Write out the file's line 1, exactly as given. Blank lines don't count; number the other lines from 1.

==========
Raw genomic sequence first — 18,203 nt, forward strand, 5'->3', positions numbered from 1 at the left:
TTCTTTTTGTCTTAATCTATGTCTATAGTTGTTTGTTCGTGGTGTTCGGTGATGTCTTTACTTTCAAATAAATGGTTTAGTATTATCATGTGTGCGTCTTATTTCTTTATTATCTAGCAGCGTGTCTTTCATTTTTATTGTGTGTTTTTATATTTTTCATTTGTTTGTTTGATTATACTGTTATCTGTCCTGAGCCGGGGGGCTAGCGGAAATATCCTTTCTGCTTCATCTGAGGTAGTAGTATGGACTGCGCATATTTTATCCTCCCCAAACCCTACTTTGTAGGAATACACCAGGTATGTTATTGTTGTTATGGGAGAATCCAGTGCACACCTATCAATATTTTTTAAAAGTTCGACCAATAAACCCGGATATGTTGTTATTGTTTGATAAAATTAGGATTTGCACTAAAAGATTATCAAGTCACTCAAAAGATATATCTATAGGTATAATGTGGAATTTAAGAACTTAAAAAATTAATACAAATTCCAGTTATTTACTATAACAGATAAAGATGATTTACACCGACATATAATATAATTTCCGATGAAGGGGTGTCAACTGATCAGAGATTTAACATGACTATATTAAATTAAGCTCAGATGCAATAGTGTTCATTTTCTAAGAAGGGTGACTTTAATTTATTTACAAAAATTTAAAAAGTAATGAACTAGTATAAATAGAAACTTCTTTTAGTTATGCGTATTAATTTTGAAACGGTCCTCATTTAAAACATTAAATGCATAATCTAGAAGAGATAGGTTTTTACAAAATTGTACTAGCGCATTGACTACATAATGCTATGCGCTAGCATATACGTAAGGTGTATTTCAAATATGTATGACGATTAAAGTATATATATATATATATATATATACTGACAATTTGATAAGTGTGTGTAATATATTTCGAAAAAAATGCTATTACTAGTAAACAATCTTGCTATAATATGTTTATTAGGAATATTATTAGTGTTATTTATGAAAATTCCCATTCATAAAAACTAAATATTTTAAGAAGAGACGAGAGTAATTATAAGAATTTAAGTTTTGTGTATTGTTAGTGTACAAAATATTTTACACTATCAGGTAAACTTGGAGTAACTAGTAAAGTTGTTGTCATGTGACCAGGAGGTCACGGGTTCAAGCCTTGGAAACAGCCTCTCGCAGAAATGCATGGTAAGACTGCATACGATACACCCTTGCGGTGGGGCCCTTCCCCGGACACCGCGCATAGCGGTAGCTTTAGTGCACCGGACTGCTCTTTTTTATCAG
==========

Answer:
Raw genomic sequence first — 18,203 nt, forward strand, 5'->3', positions numbered from 1 at the left: